Whether employers have to provide the same accommodations to pregnant employees as injured employees is a hotly debated and unsettled question. Earlier this year a federal appellate court rejected an employee’s claim that her employer (UPS) violated the Pregnancy Discrimination Act (“PDA”) and the Americans with Disabilities Act (“ADA”) by refusing to provide her with “light duty work” while she was pregnant – the same light duty work that the employer must provide to injured (on the job) employees under the ADA. The court held that an employer complies with the PDA as long as it treats pregnant workers and nonpregnant workers alike, and that an employer does not have to accommodate an employee who gets pregnant outside of the workplace – as is presumably always the case – when it would not have to accommodate an employee who, for example, injures his back while outside of the workplace.

The employee is now trying to get the Supreme Court to hear the case, and the Court this week called for the U.S. to file a brief outlining the government’s position.  Many people feel that the government (and specifically the EEOC) would like to extend employment protections for pregnant employees and that a brief submitted by the U.S. will call for just that.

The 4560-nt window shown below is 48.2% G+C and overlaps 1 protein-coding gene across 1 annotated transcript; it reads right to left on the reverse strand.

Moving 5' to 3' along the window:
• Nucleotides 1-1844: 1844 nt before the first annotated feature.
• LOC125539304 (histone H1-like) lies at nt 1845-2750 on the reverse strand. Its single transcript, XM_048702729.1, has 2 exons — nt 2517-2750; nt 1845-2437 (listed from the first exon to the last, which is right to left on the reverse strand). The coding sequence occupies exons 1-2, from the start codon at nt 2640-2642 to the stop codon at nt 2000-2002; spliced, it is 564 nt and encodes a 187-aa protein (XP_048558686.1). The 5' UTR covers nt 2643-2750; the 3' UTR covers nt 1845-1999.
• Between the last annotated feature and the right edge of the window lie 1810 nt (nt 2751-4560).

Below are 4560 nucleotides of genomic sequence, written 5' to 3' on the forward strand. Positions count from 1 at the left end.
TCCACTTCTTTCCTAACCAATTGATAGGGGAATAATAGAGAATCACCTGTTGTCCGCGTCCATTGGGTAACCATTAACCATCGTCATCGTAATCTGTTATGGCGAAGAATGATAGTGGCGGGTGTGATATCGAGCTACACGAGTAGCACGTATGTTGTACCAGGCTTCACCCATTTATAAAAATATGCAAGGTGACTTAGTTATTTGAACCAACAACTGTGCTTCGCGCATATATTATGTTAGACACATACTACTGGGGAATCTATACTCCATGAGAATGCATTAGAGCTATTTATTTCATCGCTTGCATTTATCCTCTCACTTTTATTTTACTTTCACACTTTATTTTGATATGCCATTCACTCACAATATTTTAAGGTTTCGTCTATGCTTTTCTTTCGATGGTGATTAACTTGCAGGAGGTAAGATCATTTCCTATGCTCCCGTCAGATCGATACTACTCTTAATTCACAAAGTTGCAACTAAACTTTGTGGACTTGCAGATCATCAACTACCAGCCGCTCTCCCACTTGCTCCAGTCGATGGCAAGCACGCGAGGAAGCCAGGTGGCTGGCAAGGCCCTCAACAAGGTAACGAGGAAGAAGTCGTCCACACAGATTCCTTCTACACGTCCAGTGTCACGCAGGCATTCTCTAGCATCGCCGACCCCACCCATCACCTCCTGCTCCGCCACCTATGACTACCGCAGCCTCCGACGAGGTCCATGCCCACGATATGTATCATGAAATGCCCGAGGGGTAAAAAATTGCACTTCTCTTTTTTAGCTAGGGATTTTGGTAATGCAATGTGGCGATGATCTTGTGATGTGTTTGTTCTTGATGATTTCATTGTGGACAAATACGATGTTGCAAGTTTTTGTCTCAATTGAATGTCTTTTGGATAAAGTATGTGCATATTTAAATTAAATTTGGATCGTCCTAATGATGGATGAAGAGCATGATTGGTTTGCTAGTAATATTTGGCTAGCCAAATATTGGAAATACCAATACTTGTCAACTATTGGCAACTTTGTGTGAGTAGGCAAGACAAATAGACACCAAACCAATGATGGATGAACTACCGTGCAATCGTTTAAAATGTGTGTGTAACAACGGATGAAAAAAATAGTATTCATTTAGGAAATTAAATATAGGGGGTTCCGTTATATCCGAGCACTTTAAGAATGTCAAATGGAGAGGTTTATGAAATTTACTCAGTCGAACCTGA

While the Supreme Court decides to take only a very small portion of the cases that come its way, the Court’s call for a position brief by the government signals potential interest in granting the employee’s petition for certiorari, setting up a possible future ruling by the highest court as to the accommodations employers must provide to pregnant employees.

Because the law is not yet settled by the high court, employers should carefully consider accommodation requests by pregnant employees (as well as corporate accommodation policies) and discuss such matters with counsel.